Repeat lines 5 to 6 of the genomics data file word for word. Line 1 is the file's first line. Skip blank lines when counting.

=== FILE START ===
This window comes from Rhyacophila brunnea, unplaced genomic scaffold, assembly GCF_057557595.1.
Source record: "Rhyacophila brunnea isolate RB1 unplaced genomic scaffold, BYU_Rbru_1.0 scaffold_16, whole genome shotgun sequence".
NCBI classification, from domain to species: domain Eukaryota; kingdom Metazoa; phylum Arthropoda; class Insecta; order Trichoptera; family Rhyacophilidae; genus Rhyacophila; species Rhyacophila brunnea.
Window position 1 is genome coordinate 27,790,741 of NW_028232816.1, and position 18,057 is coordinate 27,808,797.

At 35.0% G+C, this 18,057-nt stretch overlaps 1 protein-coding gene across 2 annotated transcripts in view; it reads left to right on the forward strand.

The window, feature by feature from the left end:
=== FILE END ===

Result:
At 35.0% G+C, this 18,057-nt stretch overlaps 1 protein-coding gene across 2 annotated transcripts in view; it reads left to right on the forward strand.

The window, feature by feature from the left end: